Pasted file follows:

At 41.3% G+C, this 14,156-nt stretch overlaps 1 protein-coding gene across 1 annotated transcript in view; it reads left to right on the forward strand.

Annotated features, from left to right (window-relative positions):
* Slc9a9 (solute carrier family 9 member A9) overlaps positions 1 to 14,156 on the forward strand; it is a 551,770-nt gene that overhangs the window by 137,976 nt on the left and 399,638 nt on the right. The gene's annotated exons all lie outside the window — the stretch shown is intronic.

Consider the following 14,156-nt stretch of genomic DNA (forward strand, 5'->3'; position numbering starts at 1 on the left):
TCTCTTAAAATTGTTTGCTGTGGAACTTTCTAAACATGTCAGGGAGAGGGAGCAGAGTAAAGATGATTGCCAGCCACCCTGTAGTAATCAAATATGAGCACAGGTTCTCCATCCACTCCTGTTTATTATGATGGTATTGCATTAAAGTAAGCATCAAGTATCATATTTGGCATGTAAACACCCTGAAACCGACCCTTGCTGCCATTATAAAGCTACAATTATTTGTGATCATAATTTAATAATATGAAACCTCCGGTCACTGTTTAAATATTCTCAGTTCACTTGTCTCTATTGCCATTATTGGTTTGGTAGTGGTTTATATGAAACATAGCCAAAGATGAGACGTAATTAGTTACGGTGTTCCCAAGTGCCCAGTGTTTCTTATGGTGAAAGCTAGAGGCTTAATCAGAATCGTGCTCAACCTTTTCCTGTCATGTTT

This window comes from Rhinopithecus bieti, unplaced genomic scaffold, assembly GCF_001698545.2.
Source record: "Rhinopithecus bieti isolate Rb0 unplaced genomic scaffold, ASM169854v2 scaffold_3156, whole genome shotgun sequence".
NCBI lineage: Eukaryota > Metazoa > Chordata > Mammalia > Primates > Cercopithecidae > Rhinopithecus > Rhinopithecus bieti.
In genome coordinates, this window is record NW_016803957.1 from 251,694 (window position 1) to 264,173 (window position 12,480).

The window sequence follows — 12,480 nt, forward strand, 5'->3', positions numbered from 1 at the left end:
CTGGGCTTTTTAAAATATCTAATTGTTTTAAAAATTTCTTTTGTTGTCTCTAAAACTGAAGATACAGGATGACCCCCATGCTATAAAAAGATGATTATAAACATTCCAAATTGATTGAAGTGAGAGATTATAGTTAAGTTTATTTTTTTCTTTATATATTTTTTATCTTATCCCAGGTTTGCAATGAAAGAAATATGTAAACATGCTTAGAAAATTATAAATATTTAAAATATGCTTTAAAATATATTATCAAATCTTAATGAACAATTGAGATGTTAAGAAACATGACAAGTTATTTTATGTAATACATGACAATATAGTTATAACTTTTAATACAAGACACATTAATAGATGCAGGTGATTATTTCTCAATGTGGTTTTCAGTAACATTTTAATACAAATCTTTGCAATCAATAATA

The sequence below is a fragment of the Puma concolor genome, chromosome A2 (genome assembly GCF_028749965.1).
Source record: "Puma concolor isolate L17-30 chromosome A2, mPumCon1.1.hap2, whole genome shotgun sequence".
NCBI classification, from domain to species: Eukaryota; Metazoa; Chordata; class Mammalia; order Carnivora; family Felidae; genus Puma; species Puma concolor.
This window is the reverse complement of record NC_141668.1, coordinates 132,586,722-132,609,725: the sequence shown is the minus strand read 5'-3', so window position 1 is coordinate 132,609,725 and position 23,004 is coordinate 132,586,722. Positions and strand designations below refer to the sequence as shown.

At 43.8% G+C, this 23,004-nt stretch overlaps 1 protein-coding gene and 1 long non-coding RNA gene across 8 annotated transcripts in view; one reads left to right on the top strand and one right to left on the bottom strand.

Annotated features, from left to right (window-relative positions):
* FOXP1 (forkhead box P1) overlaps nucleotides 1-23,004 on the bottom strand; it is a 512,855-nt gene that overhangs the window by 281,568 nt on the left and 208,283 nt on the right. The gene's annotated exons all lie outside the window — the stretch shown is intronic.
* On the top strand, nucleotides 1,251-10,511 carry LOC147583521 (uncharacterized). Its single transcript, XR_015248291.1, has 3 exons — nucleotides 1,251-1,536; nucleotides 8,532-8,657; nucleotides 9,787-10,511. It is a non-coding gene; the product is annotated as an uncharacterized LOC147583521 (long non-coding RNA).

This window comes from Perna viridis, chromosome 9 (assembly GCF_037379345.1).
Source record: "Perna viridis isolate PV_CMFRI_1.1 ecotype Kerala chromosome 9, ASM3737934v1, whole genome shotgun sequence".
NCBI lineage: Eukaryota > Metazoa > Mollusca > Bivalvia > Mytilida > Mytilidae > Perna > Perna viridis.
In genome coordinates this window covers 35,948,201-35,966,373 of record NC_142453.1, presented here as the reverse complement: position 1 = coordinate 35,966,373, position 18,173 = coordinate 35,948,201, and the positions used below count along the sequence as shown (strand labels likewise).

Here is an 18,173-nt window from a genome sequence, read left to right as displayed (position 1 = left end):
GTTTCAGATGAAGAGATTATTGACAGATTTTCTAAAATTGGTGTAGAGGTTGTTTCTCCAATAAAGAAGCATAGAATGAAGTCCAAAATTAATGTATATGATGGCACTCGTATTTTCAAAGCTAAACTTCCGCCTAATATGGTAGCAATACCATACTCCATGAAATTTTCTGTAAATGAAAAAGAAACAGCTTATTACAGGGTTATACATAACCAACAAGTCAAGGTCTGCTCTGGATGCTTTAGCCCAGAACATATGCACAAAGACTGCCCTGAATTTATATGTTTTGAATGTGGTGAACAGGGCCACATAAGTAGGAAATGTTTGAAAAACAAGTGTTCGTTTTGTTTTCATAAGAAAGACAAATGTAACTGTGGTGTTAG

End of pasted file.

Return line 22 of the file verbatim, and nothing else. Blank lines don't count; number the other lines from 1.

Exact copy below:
NCBI lineage: Eukaryota > Metazoa > Mollusca > Bivalvia > Mytilida > Mytilidae > Perna > Perna viridis.